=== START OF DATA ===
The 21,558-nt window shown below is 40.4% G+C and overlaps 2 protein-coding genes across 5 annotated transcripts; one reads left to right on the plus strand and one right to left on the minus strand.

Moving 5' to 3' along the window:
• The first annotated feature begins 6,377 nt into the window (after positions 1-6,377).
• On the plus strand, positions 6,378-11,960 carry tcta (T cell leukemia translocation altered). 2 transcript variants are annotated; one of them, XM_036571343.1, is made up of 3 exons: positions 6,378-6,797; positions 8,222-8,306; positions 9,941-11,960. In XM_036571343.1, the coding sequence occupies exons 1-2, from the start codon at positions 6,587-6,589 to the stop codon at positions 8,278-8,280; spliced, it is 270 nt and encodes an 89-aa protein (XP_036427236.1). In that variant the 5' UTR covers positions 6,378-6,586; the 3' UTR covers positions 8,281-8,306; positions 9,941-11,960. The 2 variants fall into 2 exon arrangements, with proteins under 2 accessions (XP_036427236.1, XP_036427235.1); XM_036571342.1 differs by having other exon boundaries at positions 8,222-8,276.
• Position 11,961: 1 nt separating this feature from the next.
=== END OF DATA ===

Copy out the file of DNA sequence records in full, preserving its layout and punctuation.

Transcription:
The 21,558-nt window shown below is 40.4% G+C and overlaps 2 protein-coding genes across 5 annotated transcripts; one reads left to right on the plus strand and one right to left on the minus strand.

Moving 5' to 3' along the window:
• The first annotated feature begins 6,377 nt into the window (after positions 1-6,377).
• On the plus strand, positions 6,378-11,960 carry tcta (T cell leukemia translocation altered). 2 transcript variants are annotated; one of them, XM_036571343.1, is made up of 3 exons: positions 6,378-6,797; positions 8,222-8,306; positions 9,941-11,960. In XM_036571343.1, the coding sequence occupies exons 1-2, from the start codon at positions 6,587-6,589 to the stop codon at positions 8,278-8,280; spliced, it is 270 nt and encodes an 89-aa protein (XP_036427236.1). In that variant the 5' UTR covers positions 6,378-6,586; the 3' UTR covers positions 8,281-8,306; positions 9,941-11,960. The 2 variants fall into 2 exon arrangements, with proteins under 2 accessions (XP_036427236.1, XP_036427235.1); XM_036571342.1 differs by having other exon boundaries at positions 8,222-8,276.
• Position 11,961: 1 nt separating this feature from the next.